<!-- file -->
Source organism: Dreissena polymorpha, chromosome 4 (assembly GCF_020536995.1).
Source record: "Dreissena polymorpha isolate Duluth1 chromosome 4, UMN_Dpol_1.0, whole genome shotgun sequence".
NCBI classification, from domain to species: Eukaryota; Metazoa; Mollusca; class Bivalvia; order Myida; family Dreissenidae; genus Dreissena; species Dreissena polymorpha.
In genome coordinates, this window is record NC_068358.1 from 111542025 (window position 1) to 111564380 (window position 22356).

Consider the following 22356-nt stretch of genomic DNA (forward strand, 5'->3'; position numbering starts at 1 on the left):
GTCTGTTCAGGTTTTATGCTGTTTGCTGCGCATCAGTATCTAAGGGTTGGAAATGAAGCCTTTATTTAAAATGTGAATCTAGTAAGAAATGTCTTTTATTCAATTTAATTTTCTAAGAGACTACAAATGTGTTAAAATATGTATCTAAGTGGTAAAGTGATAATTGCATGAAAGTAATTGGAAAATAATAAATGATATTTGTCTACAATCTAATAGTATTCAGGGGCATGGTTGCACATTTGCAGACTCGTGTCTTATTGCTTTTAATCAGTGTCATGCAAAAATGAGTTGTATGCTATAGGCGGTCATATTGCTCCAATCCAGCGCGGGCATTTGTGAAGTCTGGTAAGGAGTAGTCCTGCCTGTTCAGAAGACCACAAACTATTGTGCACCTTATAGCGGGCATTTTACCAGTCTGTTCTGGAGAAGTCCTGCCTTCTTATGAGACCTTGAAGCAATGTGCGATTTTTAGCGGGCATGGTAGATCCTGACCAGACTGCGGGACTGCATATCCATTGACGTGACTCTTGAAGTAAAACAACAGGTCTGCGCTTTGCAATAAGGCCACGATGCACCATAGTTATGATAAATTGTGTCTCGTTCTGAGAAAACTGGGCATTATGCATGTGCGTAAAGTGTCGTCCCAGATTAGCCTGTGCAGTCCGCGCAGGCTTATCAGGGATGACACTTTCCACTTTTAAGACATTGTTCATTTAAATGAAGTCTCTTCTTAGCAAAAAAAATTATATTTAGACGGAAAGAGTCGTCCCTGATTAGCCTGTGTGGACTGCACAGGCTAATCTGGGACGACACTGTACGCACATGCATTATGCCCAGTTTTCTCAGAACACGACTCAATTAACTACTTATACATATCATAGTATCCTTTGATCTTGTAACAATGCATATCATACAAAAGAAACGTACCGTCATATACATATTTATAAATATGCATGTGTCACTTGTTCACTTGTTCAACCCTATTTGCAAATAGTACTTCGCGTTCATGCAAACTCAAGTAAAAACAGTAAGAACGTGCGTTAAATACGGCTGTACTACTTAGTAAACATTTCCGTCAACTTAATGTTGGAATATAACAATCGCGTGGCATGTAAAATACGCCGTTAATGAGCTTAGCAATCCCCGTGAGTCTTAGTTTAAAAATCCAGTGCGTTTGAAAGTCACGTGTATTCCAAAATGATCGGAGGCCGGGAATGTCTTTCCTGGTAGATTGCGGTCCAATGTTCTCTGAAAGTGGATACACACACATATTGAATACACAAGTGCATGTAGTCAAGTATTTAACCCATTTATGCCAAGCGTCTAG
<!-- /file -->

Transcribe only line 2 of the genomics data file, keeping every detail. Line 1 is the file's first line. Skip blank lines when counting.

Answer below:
Source record: "Dreissena polymorpha isolate Duluth1 chromosome 4, UMN_Dpol_1.0, whole genome shotgun sequence".